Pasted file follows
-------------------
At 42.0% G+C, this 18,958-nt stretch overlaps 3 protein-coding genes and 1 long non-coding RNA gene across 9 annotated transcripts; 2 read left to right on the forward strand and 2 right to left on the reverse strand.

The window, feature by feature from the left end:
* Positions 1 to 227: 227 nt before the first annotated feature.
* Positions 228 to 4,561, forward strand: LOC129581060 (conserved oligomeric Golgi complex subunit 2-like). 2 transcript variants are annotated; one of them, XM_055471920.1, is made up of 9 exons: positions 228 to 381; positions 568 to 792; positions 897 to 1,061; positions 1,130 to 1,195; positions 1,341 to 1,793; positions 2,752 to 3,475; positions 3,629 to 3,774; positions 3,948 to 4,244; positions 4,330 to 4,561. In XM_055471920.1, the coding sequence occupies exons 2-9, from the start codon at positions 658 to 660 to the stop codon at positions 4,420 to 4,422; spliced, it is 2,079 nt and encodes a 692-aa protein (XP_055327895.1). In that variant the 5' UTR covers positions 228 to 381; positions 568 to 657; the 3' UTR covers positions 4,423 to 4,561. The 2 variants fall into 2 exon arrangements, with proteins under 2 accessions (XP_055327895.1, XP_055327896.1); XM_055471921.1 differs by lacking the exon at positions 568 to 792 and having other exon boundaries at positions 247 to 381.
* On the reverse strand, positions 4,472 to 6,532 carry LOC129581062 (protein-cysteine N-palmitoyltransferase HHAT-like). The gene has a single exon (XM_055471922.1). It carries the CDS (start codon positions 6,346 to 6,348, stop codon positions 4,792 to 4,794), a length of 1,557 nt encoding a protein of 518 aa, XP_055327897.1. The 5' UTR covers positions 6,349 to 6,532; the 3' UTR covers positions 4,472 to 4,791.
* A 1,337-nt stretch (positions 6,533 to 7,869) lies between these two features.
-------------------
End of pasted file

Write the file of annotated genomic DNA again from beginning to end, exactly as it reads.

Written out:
At 42.0% G+C, this 18,958-nt stretch overlaps 3 protein-coding genes and 1 long non-coding RNA gene across 9 annotated transcripts; 2 read left to right on the forward strand and 2 right to left on the reverse strand.

The window, feature by feature from the left end:
* Positions 1 to 227: 227 nt before the first annotated feature.
* Positions 228 to 4,561, forward strand: LOC129581060 (conserved oligomeric Golgi complex subunit 2-like). 2 transcript variants are annotated; one of them, XM_055471920.1, is made up of 9 exons: positions 228 to 381; positions 568 to 792; positions 897 to 1,061; positions 1,130 to 1,195; positions 1,341 to 1,793; positions 2,752 to 3,475; positions 3,629 to 3,774; positions 3,948 to 4,244; positions 4,330 to 4,561. In XM_055471920.1, the coding sequence occupies exons 2-9, from the start codon at positions 658 to 660 to the stop codon at positions 4,420 to 4,422; spliced, it is 2,079 nt and encodes a 692-aa protein (XP_055327895.1). In that variant the 5' UTR covers positions 228 to 381; positions 568 to 657; the 3' UTR covers positions 4,423 to 4,561. The 2 variants fall into 2 exon arrangements, with proteins under 2 accessions (XP_055327895.1, XP_055327896.1); XM_055471921.1 differs by lacking the exon at positions 568 to 792 and having other exon boundaries at positions 247 to 381.
* On the reverse strand, positions 4,472 to 6,532 carry LOC129581062 (protein-cysteine N-palmitoyltransferase HHAT-like). The gene has a single exon (XM_055471922.1). It carries the CDS (start codon positions 6,346 to 6,348, stop codon positions 4,792 to 4,794), a length of 1,557 nt encoding a protein of 518 aa, XP_055327897.1. The 5' UTR covers positions 6,349 to 6,532; the 3' UTR covers positions 4,472 to 4,791.
* A 1,337-nt stretch (positions 6,533 to 7,869) lies between these two features.